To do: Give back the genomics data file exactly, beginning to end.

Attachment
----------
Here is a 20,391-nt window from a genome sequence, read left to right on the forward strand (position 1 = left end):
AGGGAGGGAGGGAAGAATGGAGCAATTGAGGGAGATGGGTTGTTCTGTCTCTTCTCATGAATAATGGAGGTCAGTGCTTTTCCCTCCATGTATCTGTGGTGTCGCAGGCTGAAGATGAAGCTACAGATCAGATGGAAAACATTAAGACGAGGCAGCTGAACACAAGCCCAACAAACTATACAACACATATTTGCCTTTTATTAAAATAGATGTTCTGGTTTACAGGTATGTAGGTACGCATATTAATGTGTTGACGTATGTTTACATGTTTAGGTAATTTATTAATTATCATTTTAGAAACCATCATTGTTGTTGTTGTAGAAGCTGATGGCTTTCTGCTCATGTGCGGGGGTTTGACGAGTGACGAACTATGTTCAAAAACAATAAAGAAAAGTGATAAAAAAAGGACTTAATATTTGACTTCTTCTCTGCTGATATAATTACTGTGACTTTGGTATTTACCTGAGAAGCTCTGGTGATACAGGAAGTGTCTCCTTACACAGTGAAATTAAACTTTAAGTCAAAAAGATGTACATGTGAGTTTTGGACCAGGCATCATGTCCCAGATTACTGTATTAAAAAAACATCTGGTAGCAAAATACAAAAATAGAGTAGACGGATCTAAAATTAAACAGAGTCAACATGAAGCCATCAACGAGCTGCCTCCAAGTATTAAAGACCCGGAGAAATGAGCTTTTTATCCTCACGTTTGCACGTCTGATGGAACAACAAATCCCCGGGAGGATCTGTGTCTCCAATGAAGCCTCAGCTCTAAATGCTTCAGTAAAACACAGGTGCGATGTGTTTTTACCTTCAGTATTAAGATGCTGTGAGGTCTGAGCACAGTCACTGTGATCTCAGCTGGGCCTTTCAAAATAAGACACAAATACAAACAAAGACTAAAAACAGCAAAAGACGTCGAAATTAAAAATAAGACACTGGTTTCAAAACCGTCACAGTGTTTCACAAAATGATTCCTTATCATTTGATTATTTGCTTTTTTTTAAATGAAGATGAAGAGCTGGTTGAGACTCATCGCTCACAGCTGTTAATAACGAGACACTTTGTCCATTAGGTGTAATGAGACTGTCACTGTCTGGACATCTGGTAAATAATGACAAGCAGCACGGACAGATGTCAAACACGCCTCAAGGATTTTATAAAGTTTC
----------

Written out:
Here is a 20,391-nt window from a genome sequence, read left to right on the forward strand (position 1 = left end):
AGGGAGGGAGGGAAGAATGGAGCAATTGAGGGAGATGGGTTGTTCTGTCTCTTCTCATGAATAATGGAGGTCAGTGCTTTTCCCTCCATGTATCTGTGGTGTCGCAGGCTGAAGATGAAGCTACAGATCAGATGGAAAACATTAAGACGAGGCAGCTGAACACAAGCCCAACAAACTATACAACACATATTTGCCTTTTATTAAAATAGATGTTCTGGTTTACAGGTATGTAGGTACGCATATTAATGTGTTGACGTATGTTTACATGTTTAGGTAATTTATTAATTATCATTTTAGAAACCATCATTGTTGTTGTTGTAGAAGCTGATGGCTTTCTGCTCATGTGCGGGGGTTTGACGAGTGACGAACTATGTTCAAAAACAATAAAGAAAAGTGATAAAAAAAGGACTTAATATTTGACTTCTTCTCTGCTGATATAATTACTGTGACTTTGGTATTTACCTGAGAAGCTCTGGTGATACAGGAAGTGTCTCCTTACACAGTGAAATTAAACTTTAAGTCAAAAAGATGTACATGTGAGTTTTGGACCAGGCATCATGTCCCAGATTACTGTATTAAAAAAACATCTGGTAGCAAAATACAAAAATAGAGTAGACGGATCTAAAATTAAACAGAGTCAACATGAAGCCATCAACGAGCTGCCTCCAAGTATTAAAGACCCGGAGAAATGAGCTTTTTATCCTCACGTTTGCACGTCTGATGGAACAACAAATCCCCGGGAGGATCTGTGTCTCCAATGAAGCCTCAGCTCTAAATGCTTCAGTAAAACACAGGTGCGATGTGTTTTTACCTTCAGTATTAAGATGCTGTGAGGTCTGAGCACAGTCACTGTGATCTCAGCTGGGCCTTTCAAAATAAGACACAAATACAAACAAAGACTAAAAACAGCAAAAGACGTCGAAATTAAAAATAAGACACTGGTTTCAAAACCGTCACAGTGTTTCACAAAATGATTCCTTATCATTTGATTATTTGCTTTTTTTTAAATGAAGATGAAGAGCTGGTTGAGACTCATCGCTCACAGCTGTTAATAACGAGACACTTTGTCCATTAGGTGTAATGAGACTGTCACTGTCTGGACATCTGGTAAATAATGACAAGCAGCACGGACAGATGTCAAACACGCCTCAAGGATTTTATAAAGTTTC